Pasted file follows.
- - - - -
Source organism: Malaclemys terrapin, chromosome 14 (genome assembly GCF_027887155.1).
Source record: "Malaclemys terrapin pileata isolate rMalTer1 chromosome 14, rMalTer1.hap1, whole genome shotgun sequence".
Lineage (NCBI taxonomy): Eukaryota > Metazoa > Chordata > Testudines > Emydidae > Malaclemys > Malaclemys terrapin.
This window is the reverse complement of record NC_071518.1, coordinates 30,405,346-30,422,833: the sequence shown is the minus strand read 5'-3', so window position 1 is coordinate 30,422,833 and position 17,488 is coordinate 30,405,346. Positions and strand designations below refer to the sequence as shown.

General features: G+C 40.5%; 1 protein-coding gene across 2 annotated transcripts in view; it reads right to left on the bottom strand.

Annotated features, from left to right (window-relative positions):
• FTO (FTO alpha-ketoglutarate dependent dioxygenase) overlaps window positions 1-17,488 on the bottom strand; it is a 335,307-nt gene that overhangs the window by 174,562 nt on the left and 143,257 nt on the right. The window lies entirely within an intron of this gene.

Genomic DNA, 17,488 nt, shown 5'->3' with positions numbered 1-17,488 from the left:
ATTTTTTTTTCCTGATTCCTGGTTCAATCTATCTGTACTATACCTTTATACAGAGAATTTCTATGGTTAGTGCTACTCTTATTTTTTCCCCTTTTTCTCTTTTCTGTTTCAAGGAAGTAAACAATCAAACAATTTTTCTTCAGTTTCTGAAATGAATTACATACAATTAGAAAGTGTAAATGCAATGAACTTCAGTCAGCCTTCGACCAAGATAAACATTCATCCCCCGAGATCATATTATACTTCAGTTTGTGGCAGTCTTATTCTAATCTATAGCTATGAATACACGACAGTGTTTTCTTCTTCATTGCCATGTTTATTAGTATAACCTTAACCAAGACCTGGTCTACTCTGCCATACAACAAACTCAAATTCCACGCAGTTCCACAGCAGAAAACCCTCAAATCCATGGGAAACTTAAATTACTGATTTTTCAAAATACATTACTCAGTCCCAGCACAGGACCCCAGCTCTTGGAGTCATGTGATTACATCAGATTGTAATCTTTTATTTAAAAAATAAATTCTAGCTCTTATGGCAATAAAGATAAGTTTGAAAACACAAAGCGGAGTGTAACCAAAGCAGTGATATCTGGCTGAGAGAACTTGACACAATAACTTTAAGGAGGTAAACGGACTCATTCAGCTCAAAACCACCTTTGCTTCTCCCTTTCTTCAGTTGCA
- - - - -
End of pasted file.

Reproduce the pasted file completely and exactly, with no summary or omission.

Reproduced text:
Source organism: Malaclemys terrapin, chromosome 14 (genome assembly GCF_027887155.1).
Source record: "Malaclemys terrapin pileata isolate rMalTer1 chromosome 14, rMalTer1.hap1, whole genome shotgun sequence".
Lineage (NCBI taxonomy): Eukaryota > Metazoa > Chordata > Testudines > Emydidae > Malaclemys > Malaclemys terrapin.
This window is the reverse complement of record NC_071518.1, coordinates 30,405,346-30,422,833: the sequence shown is the minus strand read 5'-3', so window position 1 is coordinate 30,422,833 and position 17,488 is coordinate 30,405,346. Positions and strand designations below refer to the sequence as shown.

General features: G+C 40.5%; 1 protein-coding gene across 2 annotated transcripts in view; it reads right to left on the bottom strand.

Annotated features, from left to right (window-relative positions):
• FTO (FTO alpha-ketoglutarate dependent dioxygenase) overlaps window positions 1-17,488 on the bottom strand; it is a 335,307-nt gene that overhangs the window by 174,562 nt on the left and 143,257 nt on the right. The window lies entirely within an intron of this gene.

Genomic DNA, 17,488 nt, shown 5'->3' with positions numbered 1-17,488 from the left:
ATTTTTTTTTCCTGATTCCTGGTTCAATCTATCTGTACTATACCTTTATACAGAGAATTTCTATGGTTAGTGCTACTCTTATTTTTTCCCCTTTTTCTCTTTTCTGTTTCAAGGAAGTAAACAATCAAACAATTTTTCTTCAGTTTCTGAAATGAATTACATACAATTAGAAAGTGTAAATGCAATGAACTTCAGTCAGCCTTCGACCAAGATAAACATTCATCCCCCGAGATCATATTATACTTCAGTTTGTGGCAGTCTTATTCTAATCTATAGCTATGAATACACGACAGTGTTTTCTTCTTCATTGCCATGTTTATTAGTATAACCTTAACCAAGACCTGGTCTACTCTGCCATACAACAAACTCAAATTCCACGCAGTTCCACAGCAGAAAACCCTCAAATCCATGGGAAACTTAAATTACTGATTTTTCAAAATACATTACTCAGTCCCAGCACAGGACCCCAGCTCTTGGAGTCATGTGATTACATCAGATTGTAATCTTTTATTTAAAAAATAAATTCTAGCTCTTATGGCAATAAAGATAAGTTTGAAAACACAAAGCGGAGTGTAACCAAAGCAGTGATATCTGGCTGAGAGAACTTGACACAATAACTTTAAGGAGGTAAACGGACTCATTCAGCTCAAAACCACCTTTGCTTCTCCCTTTCTTCAGTTGCA